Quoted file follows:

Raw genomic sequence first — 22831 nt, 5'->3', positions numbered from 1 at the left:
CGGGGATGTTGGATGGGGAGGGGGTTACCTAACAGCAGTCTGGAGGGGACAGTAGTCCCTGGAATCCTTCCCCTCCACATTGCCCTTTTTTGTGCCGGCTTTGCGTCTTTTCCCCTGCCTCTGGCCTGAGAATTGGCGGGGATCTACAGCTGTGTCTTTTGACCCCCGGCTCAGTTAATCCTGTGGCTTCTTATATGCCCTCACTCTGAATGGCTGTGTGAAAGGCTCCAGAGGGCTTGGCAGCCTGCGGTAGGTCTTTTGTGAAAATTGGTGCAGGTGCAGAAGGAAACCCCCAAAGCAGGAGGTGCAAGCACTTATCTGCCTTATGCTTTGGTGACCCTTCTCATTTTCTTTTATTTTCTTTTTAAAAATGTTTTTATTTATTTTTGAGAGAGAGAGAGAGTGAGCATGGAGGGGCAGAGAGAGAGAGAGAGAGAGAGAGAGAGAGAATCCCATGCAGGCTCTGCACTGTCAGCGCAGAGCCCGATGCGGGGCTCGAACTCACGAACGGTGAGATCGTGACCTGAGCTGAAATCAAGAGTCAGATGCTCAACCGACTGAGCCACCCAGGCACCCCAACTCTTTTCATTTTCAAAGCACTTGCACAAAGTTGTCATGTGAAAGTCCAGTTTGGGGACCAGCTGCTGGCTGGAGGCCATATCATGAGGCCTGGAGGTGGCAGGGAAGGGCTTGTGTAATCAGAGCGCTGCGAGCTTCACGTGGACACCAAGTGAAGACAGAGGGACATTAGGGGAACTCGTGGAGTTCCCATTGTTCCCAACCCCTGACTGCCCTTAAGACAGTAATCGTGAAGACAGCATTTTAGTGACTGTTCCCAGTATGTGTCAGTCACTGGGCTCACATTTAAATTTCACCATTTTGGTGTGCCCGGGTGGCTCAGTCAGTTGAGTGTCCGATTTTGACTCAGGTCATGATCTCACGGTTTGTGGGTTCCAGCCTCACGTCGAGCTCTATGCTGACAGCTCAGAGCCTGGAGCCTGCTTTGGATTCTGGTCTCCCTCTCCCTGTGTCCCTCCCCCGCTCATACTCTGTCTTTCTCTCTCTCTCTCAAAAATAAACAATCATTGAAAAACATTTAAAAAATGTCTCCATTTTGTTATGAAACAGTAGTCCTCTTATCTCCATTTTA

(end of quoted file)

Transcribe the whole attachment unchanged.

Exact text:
Raw genomic sequence first — 22831 nt, 5'->3', positions numbered from 1 at the left:
CGGGGATGTTGGATGGGGAGGGGGTTACCTAACAGCAGTCTGGAGGGGACAGTAGTCCCTGGAATCCTTCCCCTCCACATTGCCCTTTTTTGTGCCGGCTTTGCGTCTTTTCCCCTGCCTCTGGCCTGAGAATTGGCGGGGATCTACAGCTGTGTCTTTTGACCCCCGGCTCAGTTAATCCTGTGGCTTCTTATATGCCCTCACTCTGAATGGCTGTGTGAAAGGCTCCAGAGGGCTTGGCAGCCTGCGGTAGGTCTTTTGTGAAAATTGGTGCAGGTGCAGAAGGAAACCCCCAAAGCAGGAGGTGCAAGCACTTATCTGCCTTATGCTTTGGTGACCCTTCTCATTTTCTTTTATTTTCTTTTTAAAAATGTTTTTATTTATTTTTGAGAGAGAGAGAGAGTGAGCATGGAGGGGCAGAGAGAGAGAGAGAGAGAGAGAGAGAGAGAATCCCATGCAGGCTCTGCACTGTCAGCGCAGAGCCCGATGCGGGGCTCGAACTCACGAACGGTGAGATCGTGACCTGAGCTGAAATCAAGAGTCAGATGCTCAACCGACTGAGCCACCCAGGCACCCCAACTCTTTTCATTTTCAAAGCACTTGCACAAAGTTGTCATGTGAAAGTCCAGTTTGGGGACCAGCTGCTGGCTGGAGGCCATATCATGAGGCCTGGAGGTGGCAGGGAAGGGCTTGTGTAATCAGAGCGCTGCGAGCTTCACGTGGACACCAAGTGAAGACAGAGGGACATTAGGGGAACTCGTGGAGTTCCCATTGTTCCCAACCCCTGACTGCCCTTAAGACAGTAATCGTGAAGACAGCATTTTAGTGACTGTTCCCAGTATGTGTCAGTCACTGGGCTCACATTTAAATTTCACCATTTTGGTGTGCCCGGGTGGCTCAGTCAGTTGAGTGTCCGATTTTGACTCAGGTCATGATCTCACGGTTTGTGGGTTCCAGCCTCACGTCGAGCTCTATGCTGACAGCTCAGAGCCTGGAGCCTGCTTTGGATTCTGGTCTCCCTCTCCCTGTGTCCCTCCCCCGCTCATACTCTGTCTTTCTCTCTCTCTCTCAAAAATAAACAATCATTGAAAAACATTTAAAAAATGTCTCCATTTTGTTATGAAACAGTAGTCCTCTTATCTCCATTTTA